By: Dennis P. Duffy1
In an en banc decision that the dissent predicted will wreck needless and excessive suffering to the “oyl biddness,” the Fifth Circuit held that a day rate—even for employees earning over $200k a year—does not meet the salary basis test for exempt status under the Fair Labor Standards Act (“FLSA”), unless the employer also provides a minimum weekly guarantee that the employee must earn regardless of hours worked. Hewitt v. Helix Energy Solutions, No. 19-20023 (5th Cir. September 9, 2021) (en banc).
What constitutes a “weekly guarantee” for a “salary” under the FLSA has been an issue that has dogged industries like the oil and gas business for many years; in those industries, day-rate compensation has been a seeming fixture for decades. Rather than finding that the expected yearly salary of well over $100k took Plaintiff Hewitt out of overtime consideration (as the FLSA states), the Fifth Circuit majority, led by Justice Ho, who some may label as a strict construction jurist, held that federal wage law nowhere prevents “high earners” from being paid overtime. At the core, the Fifth Circuit found that a “day rate” is not a “weekly guaranteed salary,” which is required for the “high earner” exemption from overtime.
Hewitt was an experienced “toolpusher” (which means, in this case, that he was a location supervisor for the drilling contractor, or, thus, a largely administrative position). Helix generously paid Hewitt a daily rate of $963 for each day he worked regardless of the number of hours he worked. As a result, Helix paid Hewitt over $200,000 annually for supervising twelve to fourteen oil and gas workers in its offshore operations.
Despite the large compensation that Helix had paid Hewitt, he turned around and sued the Company for unpaid overtime, just seventeen days after he lost his job (a typical scenario). As is the case in most of these overtime lawsuits, Hewitt also sought to represent a putative class of tool pushers working on Helix’s offshore rigs. Hewitt argued that he was not exempt from overtime pay because the day rate paid to him and the other toolpushers failed to meet the “salary basis” test under DOL FLSA regulations (29 C.F.R. § 541.602).
In defense, Helix argued that Hewitt and the other toolpushers were exempt as “highly compensated employees” under 29 C.F.R. § 541.601 because they met the income threshold (over $100,000 per year in compensation) and performed at least one or more exempt duties set forth in the regulation. The district court granted summary judgment on that basis.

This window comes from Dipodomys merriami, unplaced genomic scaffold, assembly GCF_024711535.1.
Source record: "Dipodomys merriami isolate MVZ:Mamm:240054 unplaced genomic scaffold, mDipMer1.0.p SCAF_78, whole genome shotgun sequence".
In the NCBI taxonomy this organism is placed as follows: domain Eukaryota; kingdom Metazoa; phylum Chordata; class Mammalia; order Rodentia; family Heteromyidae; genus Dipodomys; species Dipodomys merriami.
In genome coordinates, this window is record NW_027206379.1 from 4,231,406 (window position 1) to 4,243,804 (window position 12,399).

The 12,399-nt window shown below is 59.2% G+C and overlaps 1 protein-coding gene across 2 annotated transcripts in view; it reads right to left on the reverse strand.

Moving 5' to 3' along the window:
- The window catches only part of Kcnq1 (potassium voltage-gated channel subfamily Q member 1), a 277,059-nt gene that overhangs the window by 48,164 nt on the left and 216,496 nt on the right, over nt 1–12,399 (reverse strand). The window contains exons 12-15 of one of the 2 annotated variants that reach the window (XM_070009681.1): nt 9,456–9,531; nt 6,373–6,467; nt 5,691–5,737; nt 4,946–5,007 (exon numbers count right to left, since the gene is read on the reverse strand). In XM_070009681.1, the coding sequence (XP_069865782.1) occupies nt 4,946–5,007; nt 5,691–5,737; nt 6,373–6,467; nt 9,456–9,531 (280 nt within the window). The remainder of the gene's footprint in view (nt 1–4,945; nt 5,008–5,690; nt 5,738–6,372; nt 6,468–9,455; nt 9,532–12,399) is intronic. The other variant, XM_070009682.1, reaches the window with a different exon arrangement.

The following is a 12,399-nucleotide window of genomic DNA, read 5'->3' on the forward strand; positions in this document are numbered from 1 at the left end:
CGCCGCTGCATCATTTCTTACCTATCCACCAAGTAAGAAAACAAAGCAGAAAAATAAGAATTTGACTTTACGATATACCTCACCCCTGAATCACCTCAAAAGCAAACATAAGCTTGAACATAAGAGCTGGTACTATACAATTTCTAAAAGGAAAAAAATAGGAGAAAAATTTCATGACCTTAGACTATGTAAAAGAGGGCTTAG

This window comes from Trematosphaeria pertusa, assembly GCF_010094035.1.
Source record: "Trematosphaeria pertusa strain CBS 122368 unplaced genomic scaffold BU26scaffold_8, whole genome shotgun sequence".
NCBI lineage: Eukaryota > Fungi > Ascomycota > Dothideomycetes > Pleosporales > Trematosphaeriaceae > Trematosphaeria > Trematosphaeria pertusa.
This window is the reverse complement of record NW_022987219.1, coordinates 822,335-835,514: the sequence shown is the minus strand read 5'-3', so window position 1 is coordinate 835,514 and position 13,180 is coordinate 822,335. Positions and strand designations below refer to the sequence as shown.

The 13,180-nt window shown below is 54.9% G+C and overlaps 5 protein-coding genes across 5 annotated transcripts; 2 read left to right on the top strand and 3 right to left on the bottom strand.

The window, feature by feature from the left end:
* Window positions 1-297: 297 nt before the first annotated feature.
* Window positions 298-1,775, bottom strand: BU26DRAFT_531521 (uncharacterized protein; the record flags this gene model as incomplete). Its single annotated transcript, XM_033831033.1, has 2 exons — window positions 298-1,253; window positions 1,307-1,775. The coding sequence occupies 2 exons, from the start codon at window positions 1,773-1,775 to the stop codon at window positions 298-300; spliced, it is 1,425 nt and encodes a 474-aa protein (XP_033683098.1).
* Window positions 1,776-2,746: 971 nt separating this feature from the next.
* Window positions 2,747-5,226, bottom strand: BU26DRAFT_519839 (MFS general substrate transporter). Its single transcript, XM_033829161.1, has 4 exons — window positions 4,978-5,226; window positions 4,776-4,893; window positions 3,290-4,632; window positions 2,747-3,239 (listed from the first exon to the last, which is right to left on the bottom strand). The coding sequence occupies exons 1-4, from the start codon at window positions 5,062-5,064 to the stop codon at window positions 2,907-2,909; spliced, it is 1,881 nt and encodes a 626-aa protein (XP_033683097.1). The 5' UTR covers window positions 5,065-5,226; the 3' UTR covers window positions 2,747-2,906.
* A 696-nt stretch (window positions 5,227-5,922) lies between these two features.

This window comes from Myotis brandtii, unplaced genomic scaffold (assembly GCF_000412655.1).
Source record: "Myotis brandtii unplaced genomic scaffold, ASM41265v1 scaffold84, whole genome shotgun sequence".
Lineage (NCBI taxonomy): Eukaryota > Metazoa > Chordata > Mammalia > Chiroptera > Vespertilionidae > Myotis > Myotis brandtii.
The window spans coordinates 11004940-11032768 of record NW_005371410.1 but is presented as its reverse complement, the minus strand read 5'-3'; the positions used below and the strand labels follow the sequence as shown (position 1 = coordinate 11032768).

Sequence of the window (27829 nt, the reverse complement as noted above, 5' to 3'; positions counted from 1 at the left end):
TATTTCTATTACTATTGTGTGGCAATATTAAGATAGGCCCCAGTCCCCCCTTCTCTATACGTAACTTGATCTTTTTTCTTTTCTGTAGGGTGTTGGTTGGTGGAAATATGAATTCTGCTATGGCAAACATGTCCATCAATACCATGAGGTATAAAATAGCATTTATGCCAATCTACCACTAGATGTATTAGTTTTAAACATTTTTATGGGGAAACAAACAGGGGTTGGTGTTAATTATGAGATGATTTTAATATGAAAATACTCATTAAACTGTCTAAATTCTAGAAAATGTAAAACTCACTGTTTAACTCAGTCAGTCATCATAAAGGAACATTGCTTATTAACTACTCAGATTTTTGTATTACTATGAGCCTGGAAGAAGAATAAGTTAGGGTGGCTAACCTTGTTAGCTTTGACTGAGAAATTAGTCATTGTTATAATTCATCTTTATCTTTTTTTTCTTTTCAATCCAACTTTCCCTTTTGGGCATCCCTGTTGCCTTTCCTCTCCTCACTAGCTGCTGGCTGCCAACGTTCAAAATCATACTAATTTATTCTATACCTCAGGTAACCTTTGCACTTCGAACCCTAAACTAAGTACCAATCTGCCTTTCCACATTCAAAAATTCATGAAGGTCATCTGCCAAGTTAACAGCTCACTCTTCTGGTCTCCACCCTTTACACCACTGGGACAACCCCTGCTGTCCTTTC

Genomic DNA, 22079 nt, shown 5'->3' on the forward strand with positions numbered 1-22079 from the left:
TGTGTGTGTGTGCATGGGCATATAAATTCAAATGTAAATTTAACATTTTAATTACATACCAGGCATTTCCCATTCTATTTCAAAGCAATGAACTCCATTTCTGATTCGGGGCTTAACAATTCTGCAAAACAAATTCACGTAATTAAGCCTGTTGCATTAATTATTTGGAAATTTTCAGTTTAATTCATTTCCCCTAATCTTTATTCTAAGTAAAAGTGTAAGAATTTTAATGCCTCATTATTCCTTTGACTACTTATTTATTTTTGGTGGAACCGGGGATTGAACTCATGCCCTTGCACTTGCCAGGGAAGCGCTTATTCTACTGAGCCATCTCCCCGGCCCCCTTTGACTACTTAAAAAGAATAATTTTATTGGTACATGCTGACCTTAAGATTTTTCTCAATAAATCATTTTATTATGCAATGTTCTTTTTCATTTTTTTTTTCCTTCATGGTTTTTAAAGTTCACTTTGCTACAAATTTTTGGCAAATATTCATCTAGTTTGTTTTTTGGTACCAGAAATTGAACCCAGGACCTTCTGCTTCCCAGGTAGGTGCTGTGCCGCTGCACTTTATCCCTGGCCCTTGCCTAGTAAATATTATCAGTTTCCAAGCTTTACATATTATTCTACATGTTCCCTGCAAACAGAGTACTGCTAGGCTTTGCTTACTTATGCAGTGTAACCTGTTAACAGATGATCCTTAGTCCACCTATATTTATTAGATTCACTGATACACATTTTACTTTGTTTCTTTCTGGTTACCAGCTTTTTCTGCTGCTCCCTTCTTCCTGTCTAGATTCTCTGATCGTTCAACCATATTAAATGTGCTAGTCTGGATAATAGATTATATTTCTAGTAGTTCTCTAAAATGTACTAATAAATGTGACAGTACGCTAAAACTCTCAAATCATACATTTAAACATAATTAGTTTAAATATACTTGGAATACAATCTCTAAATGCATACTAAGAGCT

On en banc review, the Fifth Circuit reversed the lower court’s ruling, concluding that under the plain meaning of the text of the FLSA and its implementing regulations, Helix’s day-rate scheme did not meet the salary basis test, even for employees that met the income and duties requirements for the highly compensated employee exemption. The Court said that to meet the salary basis test for day rate employees, even highly compensated ones, an employer must also comply with the two conditions set forth in section 541.604(b) (governing the salary basis test for employees paid on a daily basis): (1) the employee is guaranteed at least $684 per week which is not subject to reduction based on the number of hours worked, and (2) there is a “reasonable relationship” between the guaranteed amount and the actual pay earned by the employee in the workweek. Rejecting the argument of Helix, the dissent, and a number of amici, the majority sided with opinions from the Sixth and Eighth Circuit to hold that section 541.604(b) applied to all day-rate employees, including highly compensated ones.
Writing for the en banc majority, Judge Ho rejected Helix’s argument that a highly compensated employee such as Hewitt (who earned well over $200,000 per year) “is not a worker that the FLSA was enacted to protect”; said Judge Ho, “employees are not to be deprived of the benefits of the [FLSA] simply because they are well paid” and that if the DOL had wanted to exempt employees based on high compensation alone, “the regulations would have been written accordingly.”
Given the strong dissent from Judge Jones and Weiner, and the fact that day-rate practices similar to Hewitt’s are fairly common among energy industry employers in the Gulf Coast region, we can anticipate that Helix may file a petition for Supreme Court review. Nevertheless, for the time being, and unless overturned by the High Court, this ruling is the law of Texas, Louisiana and Mississippi (and will likely reverberate across the United States). While many companies using day-rate payments have modified compensation over the years, given all of the overtime lawsuits out there, the Hewitt case definitively answers that, within the Fifth Circuit’s jurisdiction, day-rates cannot be used as a means of sidestepping overtime compensation, when the salary-basis test is required but not met (that is, where there is no guaranteed weekly pay).
Until the Supreme Court addresses the issue, employers should review their compensation and modify their policies, as needed. Certainly, employers using solely day rates should act either to convert their highly compensated day rate workers to a pure salary or provide them a minimum guaranteed weekly pay that bears a reasonable relationship to the actual pay earned by the worker in the workweek—bringing the compensation within Section 541.604(b). As Judge Ho wrote in his opinion, Helix could “easily” have complied with Section 541.604(b) “by offering a minimum weekly guarantee of $4,000 based on Hewitt’s daily rate of $963.” Until the Supreme Court speaks, employers with day rate workers should be performing a similar calculation and providing a minimum weekly guarantee.
KRCL’s Labor and Employment group is ready to assist employers facing these overtime and other compensation issues.
1 Andrea Johnson assisted with this blog.